Kim Longinotto

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Kim Longinotto
Born 1952
London, England
Occupation Director, producer, cinematographer

Kim Longinotto (born 1952)[1] is a British documentary film maker,[2] well known for making films that highlight the plight of female victims of oppression or discrimination.[3] Longinotto has made more than 20 films, usually featuring inspiring women and girls at their core. She’s delved into female genital mutilation in Kenya (The Day I Will Never Forget), women standing up to rapists in India (Pink Saris), and the story of Salma, an Indian Muslim woman who smuggled poetry out to the world while locked up by her family for decades.[4]

Early life[edit]

Longinotto was born to an Italian father and a Welsh mother in 1952; her father was a photographer who later went bankrupt. At the age of 10 she was sent to a draconian all-girls boarding school, where she found it hard to make friends due to the mistress forbidding anyone to talk to her for a term after she became lost during a school trip. After a period of homelessness Longinotto went on to Essex University to study English and European literature and later followed friend and future filmmaker Nick Broomfield to the National Film and Television School.[5] While studying, she made a documentary about her boarding school that was shown at the London Film Festival,[6] since then she has continued to be a prolific documentary film maker.


Longinotto is an observational filmmaker. Observational cinema, also known as direct cinema, free cinema or cinema verite, usually excludes certain documentary techniques such as advanced planning, scripting, staging, narration, lighting, re-enactment and interviewing.[7] Longinotto's unobtrusiveness, which is an important part of observational documentary, gives the women on camera a certain voice and presence that might not have emerged with another documentary genre.[8]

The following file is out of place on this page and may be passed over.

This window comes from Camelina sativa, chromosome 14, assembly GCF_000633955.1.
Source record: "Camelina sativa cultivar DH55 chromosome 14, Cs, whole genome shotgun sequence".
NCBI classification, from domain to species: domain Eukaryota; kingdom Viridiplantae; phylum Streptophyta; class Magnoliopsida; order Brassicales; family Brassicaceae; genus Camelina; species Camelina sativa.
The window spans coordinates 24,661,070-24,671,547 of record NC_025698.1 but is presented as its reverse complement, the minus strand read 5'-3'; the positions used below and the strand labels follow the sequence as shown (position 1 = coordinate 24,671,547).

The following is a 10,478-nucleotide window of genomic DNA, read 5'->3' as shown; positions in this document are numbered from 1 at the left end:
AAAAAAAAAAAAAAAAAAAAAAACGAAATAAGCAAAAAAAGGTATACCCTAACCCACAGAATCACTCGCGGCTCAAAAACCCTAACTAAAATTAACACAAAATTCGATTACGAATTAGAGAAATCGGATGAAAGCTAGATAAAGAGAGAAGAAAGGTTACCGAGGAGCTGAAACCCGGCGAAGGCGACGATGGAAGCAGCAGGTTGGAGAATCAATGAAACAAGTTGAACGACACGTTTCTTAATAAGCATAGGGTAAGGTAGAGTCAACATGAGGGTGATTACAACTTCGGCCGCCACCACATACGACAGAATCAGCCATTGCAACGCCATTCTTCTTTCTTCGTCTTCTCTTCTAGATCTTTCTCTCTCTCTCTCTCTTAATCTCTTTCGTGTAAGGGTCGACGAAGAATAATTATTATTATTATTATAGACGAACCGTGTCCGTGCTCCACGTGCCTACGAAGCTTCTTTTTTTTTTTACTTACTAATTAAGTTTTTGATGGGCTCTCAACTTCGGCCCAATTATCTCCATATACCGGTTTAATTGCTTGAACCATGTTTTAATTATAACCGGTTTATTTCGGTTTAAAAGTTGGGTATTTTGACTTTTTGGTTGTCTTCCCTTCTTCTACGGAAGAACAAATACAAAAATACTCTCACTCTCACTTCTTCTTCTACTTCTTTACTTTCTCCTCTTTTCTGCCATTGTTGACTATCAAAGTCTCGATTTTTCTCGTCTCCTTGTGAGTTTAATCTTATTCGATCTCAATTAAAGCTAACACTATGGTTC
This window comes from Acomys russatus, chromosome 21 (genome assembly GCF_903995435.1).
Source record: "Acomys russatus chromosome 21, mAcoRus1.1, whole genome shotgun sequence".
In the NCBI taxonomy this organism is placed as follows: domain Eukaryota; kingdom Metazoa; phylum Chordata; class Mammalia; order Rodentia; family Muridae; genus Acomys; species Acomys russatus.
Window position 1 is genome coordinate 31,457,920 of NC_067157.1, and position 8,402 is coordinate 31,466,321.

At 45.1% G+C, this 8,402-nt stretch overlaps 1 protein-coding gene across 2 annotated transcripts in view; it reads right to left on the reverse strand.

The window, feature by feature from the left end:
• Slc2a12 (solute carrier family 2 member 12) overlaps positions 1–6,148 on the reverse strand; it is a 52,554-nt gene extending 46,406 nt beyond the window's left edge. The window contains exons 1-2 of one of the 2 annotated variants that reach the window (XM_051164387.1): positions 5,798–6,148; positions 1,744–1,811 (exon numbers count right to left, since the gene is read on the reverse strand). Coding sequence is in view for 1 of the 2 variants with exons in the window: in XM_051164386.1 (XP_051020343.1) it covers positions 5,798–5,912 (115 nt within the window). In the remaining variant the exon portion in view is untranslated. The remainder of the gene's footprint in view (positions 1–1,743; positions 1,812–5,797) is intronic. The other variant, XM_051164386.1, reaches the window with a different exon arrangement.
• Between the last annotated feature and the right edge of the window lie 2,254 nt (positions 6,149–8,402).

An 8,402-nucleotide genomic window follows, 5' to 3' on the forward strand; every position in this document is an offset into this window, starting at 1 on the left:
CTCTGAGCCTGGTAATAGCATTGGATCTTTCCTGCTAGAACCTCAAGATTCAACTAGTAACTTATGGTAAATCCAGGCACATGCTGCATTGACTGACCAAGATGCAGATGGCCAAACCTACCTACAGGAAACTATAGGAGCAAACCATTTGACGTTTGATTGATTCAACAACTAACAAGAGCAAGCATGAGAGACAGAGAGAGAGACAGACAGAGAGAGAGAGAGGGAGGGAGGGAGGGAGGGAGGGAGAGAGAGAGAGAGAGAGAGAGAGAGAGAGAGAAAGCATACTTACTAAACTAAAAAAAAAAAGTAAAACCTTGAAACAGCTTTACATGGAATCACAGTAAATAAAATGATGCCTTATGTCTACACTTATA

• Pride of Place (1976) – Director / Camera (as Kimona Landseer)
  • Theatre Girls (1978) – Director/Cinematographer
  • Underage (1982) – Director/Cinematographer
  • Eat the Kimono (1989) – Director/Cinematographer
  • Hidden Faces (1990) – Director/Cinematographer
  • The Good Wife of Tokyo (1992) – Director
  • Dream Girls (1994) – Director/Cinematographer/Producer
  • Shinjuku Boys (1995) – Director/Cinematographer/Producer
  • Rock Wives (1996) (TV) – Director / Camera
  • Divorce Iranian Style (1998) – Director / Camera
  • Gaea Girls (2000) – Director/Cinematographer/Producer
  • Runaway (2001) – Director/Cinematographer
  • The Day I Will Never Forget (2002) – Director/Cinematographer
  • Sisters in Law (2005) – Director/Cinematographer/Producer
  • Hold Me Tight, Let Me Go (2007) – Director/Cinematographer/Producer
  • Rough Aunties (2008) – Director/ Cinematographer[6]
  • Pink Saris (de) (2010) – Director / Camera
  • Salma (2013) (de) – Director / Camera
  • Love Is All (2014) – Director
  • Dreamcatcher (2015) – Director / Camera



  1. ^ Lacey, Liam (6 May 2010). "Kim Longinotto: capturing women in movies". The Globe and Mail. Retrieved 29 August 2010. 
  2. ^ Jason Wood (2006). Talking movies: contemporary world filmmakers in interview. Wallflower Press. p. 156. ISBN 978-1-904764-90-8. Retrieved 30 November 2010. 
  3. ^ Gwendolyn Audrey Foster (1995). Women film directors: an international bio-critical dictionary. Greenwood Publishing Group. p. 196. ISBN 978-0-313-28972-9. Retrieved 30 November 2010. 
  4. ^ Brown, Maggie (1 November 2015). "'A lot of documentary makers look down on TV'". The Guardian. Retrieved 5 March 2016. 
  5. ^ Corinn Columpar; Sophie Mayer (2009). There She Goes: feminist filmmaking and beyond. Wayne State University Press. p. 107. ISBN 978-0-8143-3390-7. 
  6. ^ a b Kira Cochrane (12 February 2010). "Kim Longinotto: 'Film-making saved my life'". The Guardian. Retrieved 23 June 2011. 
  7. ^ Aufderheide, Patricia (2007). Documentary Film A Very Short Introduction. New York: Oxford University Press Inc. p. 44. 
  8. ^ White, Patricia (3 March 2011). "Cinema Solidarity: The Documentary Practice of Kim Longinotto". Cinema Journal. 46 (1): 122. doi:10.1353/cj.2007.0008. Retrieved 28 November 2011. 

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